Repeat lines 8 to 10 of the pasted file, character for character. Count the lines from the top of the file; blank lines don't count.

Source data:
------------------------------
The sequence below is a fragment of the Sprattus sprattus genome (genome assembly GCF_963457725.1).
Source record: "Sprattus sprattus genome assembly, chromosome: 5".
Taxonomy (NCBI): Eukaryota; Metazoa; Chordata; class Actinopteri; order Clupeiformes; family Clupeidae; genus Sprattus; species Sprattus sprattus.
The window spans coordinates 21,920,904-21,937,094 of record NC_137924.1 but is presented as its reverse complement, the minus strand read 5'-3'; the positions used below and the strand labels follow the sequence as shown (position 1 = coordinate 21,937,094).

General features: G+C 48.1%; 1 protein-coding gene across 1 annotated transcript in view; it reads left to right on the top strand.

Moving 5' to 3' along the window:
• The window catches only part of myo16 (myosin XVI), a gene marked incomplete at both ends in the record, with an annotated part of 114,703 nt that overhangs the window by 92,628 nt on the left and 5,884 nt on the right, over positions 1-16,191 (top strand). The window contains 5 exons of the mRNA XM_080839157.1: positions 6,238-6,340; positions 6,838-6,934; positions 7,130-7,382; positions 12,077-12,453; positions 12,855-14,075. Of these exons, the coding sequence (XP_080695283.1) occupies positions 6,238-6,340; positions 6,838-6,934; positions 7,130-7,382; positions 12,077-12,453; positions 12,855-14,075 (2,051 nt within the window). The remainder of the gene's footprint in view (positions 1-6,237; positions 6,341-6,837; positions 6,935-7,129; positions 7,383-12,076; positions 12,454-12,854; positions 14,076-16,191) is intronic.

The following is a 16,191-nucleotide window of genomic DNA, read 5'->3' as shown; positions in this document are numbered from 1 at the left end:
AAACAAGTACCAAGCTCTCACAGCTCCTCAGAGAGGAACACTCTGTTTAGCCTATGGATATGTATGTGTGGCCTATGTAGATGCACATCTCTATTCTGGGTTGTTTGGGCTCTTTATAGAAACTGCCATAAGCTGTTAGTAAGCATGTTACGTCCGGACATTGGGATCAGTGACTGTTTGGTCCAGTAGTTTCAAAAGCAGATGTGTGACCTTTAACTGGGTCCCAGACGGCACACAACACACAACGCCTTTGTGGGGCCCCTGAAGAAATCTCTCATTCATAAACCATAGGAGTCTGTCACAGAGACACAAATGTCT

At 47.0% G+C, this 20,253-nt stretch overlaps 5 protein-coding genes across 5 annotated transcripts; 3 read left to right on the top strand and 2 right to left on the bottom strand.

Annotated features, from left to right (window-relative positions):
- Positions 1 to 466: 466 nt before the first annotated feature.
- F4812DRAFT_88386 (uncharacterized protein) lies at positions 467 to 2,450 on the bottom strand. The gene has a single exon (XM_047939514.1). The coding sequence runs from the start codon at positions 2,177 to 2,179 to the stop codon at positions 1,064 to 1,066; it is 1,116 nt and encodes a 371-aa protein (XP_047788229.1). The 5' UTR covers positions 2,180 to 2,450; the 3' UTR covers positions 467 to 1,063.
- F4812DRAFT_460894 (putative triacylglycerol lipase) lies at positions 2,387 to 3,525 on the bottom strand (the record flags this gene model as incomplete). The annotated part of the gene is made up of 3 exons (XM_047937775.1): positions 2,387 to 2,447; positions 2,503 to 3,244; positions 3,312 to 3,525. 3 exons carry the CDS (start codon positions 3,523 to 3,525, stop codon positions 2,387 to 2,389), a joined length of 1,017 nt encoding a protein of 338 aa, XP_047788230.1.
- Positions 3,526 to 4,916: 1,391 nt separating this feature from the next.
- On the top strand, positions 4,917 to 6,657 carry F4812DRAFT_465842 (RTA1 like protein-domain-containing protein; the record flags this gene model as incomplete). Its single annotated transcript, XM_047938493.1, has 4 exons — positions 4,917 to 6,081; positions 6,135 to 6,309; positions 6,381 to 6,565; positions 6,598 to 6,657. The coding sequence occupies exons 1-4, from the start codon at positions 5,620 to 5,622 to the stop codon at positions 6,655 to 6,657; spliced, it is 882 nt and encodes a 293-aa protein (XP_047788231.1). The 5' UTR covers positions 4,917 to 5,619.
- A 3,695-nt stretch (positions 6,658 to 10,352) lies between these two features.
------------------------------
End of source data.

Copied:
The following is a 16,191-nucleotide window of genomic DNA, read 5'->3' as shown; positions in this document are numbered from 1 at the left end:
AAACAAGTACCAAGCTCTCACAGCTCCTCAGAGAGGAACACTCTGTTTAGCCTATGGATATGTATGTGTGGCCTATGTAGATGCACATCTCTATTCTGGGTTGTTTGGGCTCTTTATAGAAACTGCCATAAGCTGTTAGTAAGCATGTTACGTCCGGACATTGGGATCAGTGACTGTTTGGTCCAGTAGTTTCAAAAGCAGATGTGTGACCTTTAACTGGGTCCCAGACGGCACACAACACACAACGCCTTTGTGGGGCCCCTGAAGAAATCTCTCATTCATAAACCATAGGAGTCTGTCACAGAGACACAAATGTCT

At 47.0% G+C, this 20,253-nt stretch overlaps 5 protein-coding genes across 5 annotated transcripts; 3 read left to right on the top strand and 2 right to left on the bottom strand.